Check Up: Time to consider paying for kidneys?

Posted: November 03, 2013

Paying people to give up their organs is unethical. That's why it's a crime under the National Organ Transplant Act.

Nonetheless, University of Pennsylvania kidney transplant specialist Peter Reese proposes conducting a small, careful test of financial incentives for living kidney donations.

In an editorial, he and Penn medical student Matthew Allen conclude that a real-life experiment is the only way to find out whether ethical concerns can be overcome.

"The time is ripe for new consideration of payments for living kidney donation," they wrote in the current Clinical Journal of the American Society of Nephrology.

Some experts agree. They cite federal data that shows 430,000 Americans are on kidney dialysis this year, 80,000 are awaiting transplants, and 50,000 will die waiting. And the yearly cost for dialysis is triple the cost of treating a transplant patient.

Reese's editorial accompanies a University of Calgary study of a theoretical model of financial incentives. The study found that if paying each kidney donor $10,000 would raise the number of transplants by just 5 percent, the approach would save money (about $340 per transplant) while improving the quality and quantity of life of patients with end-stage kidney disease.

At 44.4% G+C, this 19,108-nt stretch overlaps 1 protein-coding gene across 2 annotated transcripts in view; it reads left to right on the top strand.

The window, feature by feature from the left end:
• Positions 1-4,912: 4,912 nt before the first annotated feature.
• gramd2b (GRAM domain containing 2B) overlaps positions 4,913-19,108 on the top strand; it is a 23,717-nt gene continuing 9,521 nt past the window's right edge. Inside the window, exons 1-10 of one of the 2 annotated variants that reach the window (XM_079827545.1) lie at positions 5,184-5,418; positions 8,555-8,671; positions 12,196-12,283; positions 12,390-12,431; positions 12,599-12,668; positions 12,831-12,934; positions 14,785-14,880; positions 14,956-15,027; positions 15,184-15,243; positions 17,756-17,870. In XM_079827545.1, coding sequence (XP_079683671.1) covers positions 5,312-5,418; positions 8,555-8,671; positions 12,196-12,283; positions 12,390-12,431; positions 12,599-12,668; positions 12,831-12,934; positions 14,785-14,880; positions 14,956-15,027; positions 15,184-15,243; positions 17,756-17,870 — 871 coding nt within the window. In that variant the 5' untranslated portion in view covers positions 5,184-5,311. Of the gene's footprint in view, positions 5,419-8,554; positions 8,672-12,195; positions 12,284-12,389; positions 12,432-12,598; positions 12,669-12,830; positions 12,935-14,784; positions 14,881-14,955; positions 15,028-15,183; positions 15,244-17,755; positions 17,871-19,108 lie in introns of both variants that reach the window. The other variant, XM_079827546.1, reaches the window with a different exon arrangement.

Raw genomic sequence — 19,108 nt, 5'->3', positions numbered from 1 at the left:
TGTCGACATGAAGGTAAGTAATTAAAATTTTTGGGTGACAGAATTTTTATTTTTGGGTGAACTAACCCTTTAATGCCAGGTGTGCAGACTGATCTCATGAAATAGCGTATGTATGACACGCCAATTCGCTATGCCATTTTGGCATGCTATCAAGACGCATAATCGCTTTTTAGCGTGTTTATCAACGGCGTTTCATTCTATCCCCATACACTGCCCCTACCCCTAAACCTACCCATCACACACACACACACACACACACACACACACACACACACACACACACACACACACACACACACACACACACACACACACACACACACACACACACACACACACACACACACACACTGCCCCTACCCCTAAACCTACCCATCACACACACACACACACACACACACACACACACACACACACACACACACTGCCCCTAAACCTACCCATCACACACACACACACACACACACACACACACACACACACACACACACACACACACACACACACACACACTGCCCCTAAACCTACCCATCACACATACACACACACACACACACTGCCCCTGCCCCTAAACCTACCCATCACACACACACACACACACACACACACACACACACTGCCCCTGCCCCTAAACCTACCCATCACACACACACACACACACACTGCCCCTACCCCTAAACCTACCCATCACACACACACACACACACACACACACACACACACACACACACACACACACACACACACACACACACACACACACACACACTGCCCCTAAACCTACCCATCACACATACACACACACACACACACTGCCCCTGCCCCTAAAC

Putting such a model to a real test is impossible without revising the 1984 national transplant law, the cornerstone of the U.S. organ transplant system, Reese said.

Surveys show the public and transplant doctors have little interest in lifting the ban on financial inducements.

But Reese believes that interest would grow if ethical concerns could be allayed.

The editorial laid out those concerns: Money would induce people, especially the poor, to take risks that are otherwise unacceptable. Payments would stifle altruistic motives. And it would degrade the human body, making it a commodity.

But the few studies of incentive impacts don't validate those fears. A study in a state that allows tax deductions for donor-related expenses found the write-offs did not make low-income groups more willing to donate - although it also found no rise in donations, he wrote.

Another study gave participants imaginary scenarios about varying payments and risks. Money for kidney donation did not boost their willingness to take risks or motivate poor donors more than wealthier ones.

"Of course, responses to survey scenarios may not reflect how people would actually behave," Reese wrote.

He stressed he is not advocating a payment system, but sees a need for new methods to increase kidney donations. He also sees inconsistencies in the legal system: young women are paid, often handsomely, to go through the physically and psychologically risky process of donating their eggs.

Kidney patients, he said, need to publicize their plight. Those waiting for transplants are "on average, some of poorest and most vulnerable people in the U.S.," he said. "I do worry that this group of patients and their physicians aren't as capable of lobbying for themselves as some other groups. I would love to see" that change.